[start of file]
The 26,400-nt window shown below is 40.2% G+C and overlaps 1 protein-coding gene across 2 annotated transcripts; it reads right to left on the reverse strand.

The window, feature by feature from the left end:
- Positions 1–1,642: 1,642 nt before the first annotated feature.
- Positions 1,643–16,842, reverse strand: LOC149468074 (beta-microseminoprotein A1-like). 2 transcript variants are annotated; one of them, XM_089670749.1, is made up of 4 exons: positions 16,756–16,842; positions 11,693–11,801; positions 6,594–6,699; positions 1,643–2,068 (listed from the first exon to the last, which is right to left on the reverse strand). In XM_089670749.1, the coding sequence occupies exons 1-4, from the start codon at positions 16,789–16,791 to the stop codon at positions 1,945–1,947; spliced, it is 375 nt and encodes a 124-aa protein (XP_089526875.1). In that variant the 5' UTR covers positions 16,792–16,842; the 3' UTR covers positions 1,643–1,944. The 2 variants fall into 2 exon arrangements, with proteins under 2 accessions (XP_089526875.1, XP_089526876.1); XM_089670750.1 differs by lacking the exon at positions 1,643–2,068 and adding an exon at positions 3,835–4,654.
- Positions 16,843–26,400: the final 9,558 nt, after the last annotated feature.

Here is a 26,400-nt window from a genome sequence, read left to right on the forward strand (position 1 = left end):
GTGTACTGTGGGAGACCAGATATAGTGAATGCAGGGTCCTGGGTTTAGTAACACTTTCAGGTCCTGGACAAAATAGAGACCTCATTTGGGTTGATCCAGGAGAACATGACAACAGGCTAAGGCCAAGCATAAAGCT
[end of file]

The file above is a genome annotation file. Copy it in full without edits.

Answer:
The 26,400-nt window shown below is 40.2% G+C and overlaps 1 protein-coding gene across 2 annotated transcripts; it reads right to left on the reverse strand.

The window, feature by feature from the left end:
- Positions 1–1,642: 1,642 nt before the first annotated feature.
- Positions 1,643–16,842, reverse strand: LOC149468074 (beta-microseminoprotein A1-like). 2 transcript variants are annotated; one of them, XM_089670749.1, is made up of 4 exons: positions 16,756–16,842; positions 11,693–11,801; positions 6,594–6,699; positions 1,643–2,068 (listed from the first exon to the last, which is right to left on the reverse strand). In XM_089670749.1, the coding sequence occupies exons 1-4, from the start codon at positions 16,789–16,791 to the stop codon at positions 1,945–1,947; spliced, it is 375 nt and encodes a 124-aa protein (XP_089526875.1). In that variant the 5' UTR covers positions 16,792–16,842; the 3' UTR covers positions 1,643–1,944. The 2 variants fall into 2 exon arrangements, with proteins under 2 accessions (XP_089526875.1, XP_089526876.1); XM_089670750.1 differs by lacking the exon at positions 1,643–2,068 and adding an exon at positions 3,835–4,654.
- Positions 16,843–26,400: the final 9,558 nt, after the last annotated feature.

Here is a 26,400-nt window from a genome sequence, read left to right on the forward strand (position 1 = left end):
GTGTACTGTGGGAGACCAGATATAGTGAATGCAGGGTCCTGGGTTTAGTAACACTTTCAGGTCCTGGACAAAATAGAGACCTCATTTGGGTTGATCCAGGAGAACATGACAACAGGCTAAGGCCAAGCATAAAGCT